Those familiar with the Lord of the Rings will remember the Huorns.  According to the Lord of the Rings Wiki:
Mostly the Huorns stood as dark trees in the deepest forests, gnarled and unmoving, yet watchful. When aroused in wrath they moved swiftly as if wrapped in shadows, falling on foes with deadly and merciless strength. . . . These were wild wood spirits who were bent on the destruction of all who threatened the forests. They were dangerous to all on two legs unless they were protected by Ents.
So what is this, growing outside the Archaeology Department of the University of Reading, England?
It is, in fact, a type of Poplar from North America, namely Populus tremuloides, ranging from next to the Arctic Sea in the Canadian Northwest Territories, most abundant in the colder parts of the continent but with isolated pockets as far south as Mexico. 
However, as the Wikipedia link above tells us:

It propagates itself primarily through root sprouts, and extensive clonal colonies are common. Each colony is its own clone, and all trees in the clone have identical characteristics and share a single root structure. A clone may turn color earlier or later in the fall than its neighbouring aspen clones. Fall colors are usually bright tones of yellow; in some areas, red blushes may be occasionally seen. As all trees in a given clonal colony are considered part of the same organism, one clonal colony, named Pando, is considered the heaviest and oldest living organism at six million kilograms and approximately 80,000 years old. Aspens do produce seeds, but seldom grow from them. Pollination is inhibited by the fact that aspens are either male or female, and large stands are usually all clones of the same sex. Even if pollinated, the small seeds (three million per pound = 150 micrograms) are only viable a short time as they lack a stored food source or a protective coating.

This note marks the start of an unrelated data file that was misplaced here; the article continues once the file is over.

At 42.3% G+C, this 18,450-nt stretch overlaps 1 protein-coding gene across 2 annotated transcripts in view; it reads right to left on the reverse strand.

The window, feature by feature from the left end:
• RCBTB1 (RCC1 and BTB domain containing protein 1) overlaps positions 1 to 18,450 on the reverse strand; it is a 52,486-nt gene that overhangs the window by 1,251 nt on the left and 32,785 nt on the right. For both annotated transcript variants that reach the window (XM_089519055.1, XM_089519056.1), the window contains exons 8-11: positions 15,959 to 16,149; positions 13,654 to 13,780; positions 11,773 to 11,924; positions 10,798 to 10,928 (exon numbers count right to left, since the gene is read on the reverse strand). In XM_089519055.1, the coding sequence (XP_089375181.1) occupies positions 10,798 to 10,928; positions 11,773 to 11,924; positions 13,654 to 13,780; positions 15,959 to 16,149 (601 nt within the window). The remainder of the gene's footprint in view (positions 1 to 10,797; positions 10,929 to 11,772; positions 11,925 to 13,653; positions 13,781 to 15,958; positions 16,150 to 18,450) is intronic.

I suspect that such ‘behaviour’ may have evolved in response to the recent ice ages.  Bitter cold is no help to sexual reproduction in plants.  This is obvious in the case of insect-pollinated plants, so that some flowers in Greenland with its shortage of insects have gone in for self-fertilization.  Poplars, though, are wind pollinated, so it may be that the difficulty of producing seeds and the rigours of seedling development have given the clonal method of propagation the edge.
I am not the only person to appreciate this wonderful tree, as the online article Aspen Eyes demonstrates.  But the clonal method does have its vulnerabilities, as the Dieback section of the Wikipedia article describes.  Perhaps a breeding programme to select for the ‘sexiest’ trees would be in order.
But I still wonder about that specimen at Reading University.  It does look as if it might be one of a new breed of invigilators, to avoid tying up staff time during the exam season.  Or maybe, are the NSA using biotechnology to develop new spying methods for use in Europe?
Which leads me to an even more outlandish or out-time-ish thought.  At the Battle of the Hornburg, the Huorns only attacked when all the enemy orcs were in their midst which denied them the chance of escape.  Since the Huorns waited no orcs would have been able to see the carnage from outside and escape.

Traditionally, in Europe, pitched battles have taken place in the open field.  But in the USA, there is one very famous exception, namely the Battle of the Wilderness.
What if mutant huorn-like aspens had been established there? A most horrifying thought, but one that might be taken up by historical sci-fi television producers.